Meanwhile, many men complain that women talk too much, and many women criticize men for not listening to them. To be sure, not all women are motor-mouths. Some are quite reserved, while some men can’t shut up. But in her book, The Female Brain, Louann Brizendine, director of the University of California, San Francisco's Women's Mood and Hormone Clinic, asserts that women speak an average of 20,000 words a day, while men utter only 7,000. Other researchers have disputed these numbers, but in the cultural stereotype, the phrase is not Chatty Charlie, but Chatty Cathy.
Many men don’t understand this. I listen. But you talk so much I can’t decide what’s worth listening to. As the experience of transsexuals shows, the drive to verbal expression is largely hormonal. FTM transsexuals reduce estrogen and add testosterone, and quickly quiet down and get annoyed by women’s seemingly constant talking.
No doubt women will continue to complain that guys are horn-dogs, and men will continue to complain that women run at the mouth. But transsexuals show us that neither gender is out to drive the other crazy. It’s nothing personal, just our hormones.
P.S. How Old Is Transsexuality? How Many People are Transsexual?
Speaking of transsexuality, recently gender–switchers have become increasingly visible. There's even a MTF actress on "Orange is the New Black." However, the phenomenon itself is ancient. Ever since paleolithic humans began telling stories, some dealt with men and women who believed they inhabited the “wrong” bodies, who considered themselves members of the other gender—and acted that way. But actual gender-changing dates from 1931 when German surgeons performed the first male-to-female reassignment surgery.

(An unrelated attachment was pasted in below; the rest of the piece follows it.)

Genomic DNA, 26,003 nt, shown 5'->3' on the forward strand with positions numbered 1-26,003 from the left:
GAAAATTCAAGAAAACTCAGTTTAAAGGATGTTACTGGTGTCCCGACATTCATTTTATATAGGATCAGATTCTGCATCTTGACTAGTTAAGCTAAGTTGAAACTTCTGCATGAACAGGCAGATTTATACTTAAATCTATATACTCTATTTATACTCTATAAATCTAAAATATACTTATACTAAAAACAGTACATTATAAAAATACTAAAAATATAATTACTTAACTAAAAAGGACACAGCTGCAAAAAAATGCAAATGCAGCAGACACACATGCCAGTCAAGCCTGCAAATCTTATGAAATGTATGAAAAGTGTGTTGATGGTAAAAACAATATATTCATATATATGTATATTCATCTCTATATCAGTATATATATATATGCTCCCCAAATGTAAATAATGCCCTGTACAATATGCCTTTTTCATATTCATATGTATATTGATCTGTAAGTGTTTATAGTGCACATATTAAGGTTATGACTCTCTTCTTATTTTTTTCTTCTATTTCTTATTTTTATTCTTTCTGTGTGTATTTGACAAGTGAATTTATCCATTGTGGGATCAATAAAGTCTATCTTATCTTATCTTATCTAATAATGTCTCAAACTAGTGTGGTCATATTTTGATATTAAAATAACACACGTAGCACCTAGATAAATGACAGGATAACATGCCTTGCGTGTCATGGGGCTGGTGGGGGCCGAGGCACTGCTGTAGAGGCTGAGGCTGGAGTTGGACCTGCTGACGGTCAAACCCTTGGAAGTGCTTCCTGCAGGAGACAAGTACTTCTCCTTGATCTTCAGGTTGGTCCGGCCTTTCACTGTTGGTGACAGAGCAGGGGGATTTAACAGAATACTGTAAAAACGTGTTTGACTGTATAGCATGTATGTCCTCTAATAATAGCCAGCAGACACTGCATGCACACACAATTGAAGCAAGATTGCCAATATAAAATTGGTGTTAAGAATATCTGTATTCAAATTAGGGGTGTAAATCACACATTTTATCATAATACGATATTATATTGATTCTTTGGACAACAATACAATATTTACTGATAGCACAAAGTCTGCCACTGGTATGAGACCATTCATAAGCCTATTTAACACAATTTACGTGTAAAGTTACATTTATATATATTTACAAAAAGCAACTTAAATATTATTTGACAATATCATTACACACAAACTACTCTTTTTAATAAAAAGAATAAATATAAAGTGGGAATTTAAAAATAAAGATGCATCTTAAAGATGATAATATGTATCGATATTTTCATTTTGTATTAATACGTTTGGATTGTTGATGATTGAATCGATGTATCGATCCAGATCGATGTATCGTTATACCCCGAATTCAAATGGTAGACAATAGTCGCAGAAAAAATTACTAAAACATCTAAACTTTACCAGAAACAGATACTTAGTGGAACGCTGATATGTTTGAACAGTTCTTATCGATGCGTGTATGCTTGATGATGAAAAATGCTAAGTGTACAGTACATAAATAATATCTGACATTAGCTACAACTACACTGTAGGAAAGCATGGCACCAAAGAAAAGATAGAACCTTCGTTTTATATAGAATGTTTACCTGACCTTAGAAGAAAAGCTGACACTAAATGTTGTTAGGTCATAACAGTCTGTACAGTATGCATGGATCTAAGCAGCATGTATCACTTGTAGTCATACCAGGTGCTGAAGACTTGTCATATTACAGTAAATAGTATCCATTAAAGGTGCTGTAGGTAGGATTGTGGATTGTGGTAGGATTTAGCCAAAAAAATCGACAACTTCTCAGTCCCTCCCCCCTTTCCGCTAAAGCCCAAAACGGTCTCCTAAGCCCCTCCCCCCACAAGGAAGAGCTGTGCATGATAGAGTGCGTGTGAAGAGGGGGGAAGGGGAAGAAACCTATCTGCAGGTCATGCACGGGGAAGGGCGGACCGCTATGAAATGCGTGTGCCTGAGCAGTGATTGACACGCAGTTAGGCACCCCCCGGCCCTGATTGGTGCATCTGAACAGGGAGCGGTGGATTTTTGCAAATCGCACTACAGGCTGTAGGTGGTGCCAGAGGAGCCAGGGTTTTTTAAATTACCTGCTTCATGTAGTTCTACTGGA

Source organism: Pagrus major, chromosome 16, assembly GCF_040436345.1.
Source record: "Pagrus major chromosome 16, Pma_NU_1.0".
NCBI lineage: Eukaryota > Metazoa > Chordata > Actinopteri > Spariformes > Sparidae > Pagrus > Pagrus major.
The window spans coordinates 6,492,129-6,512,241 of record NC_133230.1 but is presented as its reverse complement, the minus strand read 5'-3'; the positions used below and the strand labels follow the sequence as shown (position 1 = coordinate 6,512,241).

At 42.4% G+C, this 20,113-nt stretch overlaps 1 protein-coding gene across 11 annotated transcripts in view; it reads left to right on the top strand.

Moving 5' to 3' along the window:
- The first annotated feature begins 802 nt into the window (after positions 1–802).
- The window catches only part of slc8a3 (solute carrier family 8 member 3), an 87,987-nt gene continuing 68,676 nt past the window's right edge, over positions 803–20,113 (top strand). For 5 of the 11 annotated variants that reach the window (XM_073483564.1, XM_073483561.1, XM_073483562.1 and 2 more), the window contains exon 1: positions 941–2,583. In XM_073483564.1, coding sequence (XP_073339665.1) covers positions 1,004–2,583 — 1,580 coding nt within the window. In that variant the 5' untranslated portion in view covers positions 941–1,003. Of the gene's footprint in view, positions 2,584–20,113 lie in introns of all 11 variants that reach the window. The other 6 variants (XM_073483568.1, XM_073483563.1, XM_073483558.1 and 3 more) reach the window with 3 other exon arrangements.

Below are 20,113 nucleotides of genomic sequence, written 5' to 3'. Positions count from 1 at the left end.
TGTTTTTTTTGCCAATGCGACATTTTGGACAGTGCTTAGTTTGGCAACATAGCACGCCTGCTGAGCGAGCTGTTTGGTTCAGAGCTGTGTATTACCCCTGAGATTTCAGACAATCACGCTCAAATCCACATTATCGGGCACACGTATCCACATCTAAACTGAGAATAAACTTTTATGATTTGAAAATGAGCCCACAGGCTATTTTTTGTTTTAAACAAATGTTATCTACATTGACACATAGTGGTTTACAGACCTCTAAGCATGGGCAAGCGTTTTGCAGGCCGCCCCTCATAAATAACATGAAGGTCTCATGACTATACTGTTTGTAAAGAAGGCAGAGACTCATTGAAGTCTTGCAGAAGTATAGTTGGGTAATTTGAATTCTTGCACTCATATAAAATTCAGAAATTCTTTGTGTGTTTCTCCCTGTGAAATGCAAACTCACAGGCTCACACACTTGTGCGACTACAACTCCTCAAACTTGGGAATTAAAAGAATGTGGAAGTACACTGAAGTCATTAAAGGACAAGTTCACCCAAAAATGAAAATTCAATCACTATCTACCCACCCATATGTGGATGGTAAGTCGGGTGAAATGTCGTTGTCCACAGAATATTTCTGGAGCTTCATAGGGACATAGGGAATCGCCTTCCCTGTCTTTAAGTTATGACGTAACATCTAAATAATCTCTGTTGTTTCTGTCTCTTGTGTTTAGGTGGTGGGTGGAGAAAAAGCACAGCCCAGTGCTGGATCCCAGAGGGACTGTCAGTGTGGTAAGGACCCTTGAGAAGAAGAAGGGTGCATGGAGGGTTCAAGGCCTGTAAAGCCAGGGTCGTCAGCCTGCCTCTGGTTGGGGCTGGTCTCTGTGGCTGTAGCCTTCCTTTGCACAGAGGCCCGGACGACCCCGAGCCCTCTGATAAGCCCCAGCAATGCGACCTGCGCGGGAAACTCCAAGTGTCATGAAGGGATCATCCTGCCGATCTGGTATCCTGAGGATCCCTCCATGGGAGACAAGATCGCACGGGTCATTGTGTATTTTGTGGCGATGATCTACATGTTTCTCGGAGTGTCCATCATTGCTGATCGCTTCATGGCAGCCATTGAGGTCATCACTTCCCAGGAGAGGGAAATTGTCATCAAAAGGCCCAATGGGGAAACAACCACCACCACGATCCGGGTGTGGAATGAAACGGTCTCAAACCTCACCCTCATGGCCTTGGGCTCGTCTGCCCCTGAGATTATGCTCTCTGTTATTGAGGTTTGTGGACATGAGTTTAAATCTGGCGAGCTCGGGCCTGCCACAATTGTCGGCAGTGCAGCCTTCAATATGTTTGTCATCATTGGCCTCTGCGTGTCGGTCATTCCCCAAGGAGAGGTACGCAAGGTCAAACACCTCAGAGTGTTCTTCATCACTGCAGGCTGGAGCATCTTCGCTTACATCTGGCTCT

Transsexuality remained little more than a blip on the cultural radar until the 1990s, when increasing acceptance of homosexuality led to a growing appreciation that some people suffered “gender dysphoria,” deep discomfort with their birth gender and a strong yearning to transition to the other.
Early studies tabulated the prevalence of trans-sexuality by counting those who asked physicians for hormone treatment, the first step toward changing genders. Studies in Europe in the 1990s suggested that one man-by-birth in around 12,000 requested female sex hormones, and that one woman-by-birth in about 30,000 wanted male hormones.
But since the millennium, as transsexuals have become more visible, surveys have taken a step back from hormone requests, asking large populations probing questions about gender identification. A 2012 survey of 2,730 San Francisco middle-schoolers showed that 1.3 percent identified as transgender (while 3.8 percent identified as gay, lesbian, or bisexual). Meanwhile, researchers in the Netherlands surveyed 8,064 Dutch people, ages 15 to 70, and found that 1.1 percent of the men and 0.8 percent of the women identified more strongly with their non-birth gender.
So it appears that about 1 percent of the population is potentially transsexual. And that 1 percent of humanity teaches the rest of us that key elements of gender identity—libido and conversation—are heavily influenced by our hormones.
Bakker A et al. “The Prevalence of Transsexualism in The Netherlands,” Acta Psychiatry Scandinavia (1993) 87:237.
Kuyper L. and C. Wijsen. “Gender Identities and Gender Dysphoria in the Netherlands,” Archives of Sexual Behavior (2014) 43:377.
Wilson, C. “The Reluctant Transgender Role Model,” New York Times, May 6, 2011.
Shields JP et al. “Estimating Population Size and Demographic Characteristics of Lesbian, Gay, Bisexual, and Transgender Youth in Middle School,” Journal of Adolescent Health (2013) 52:248.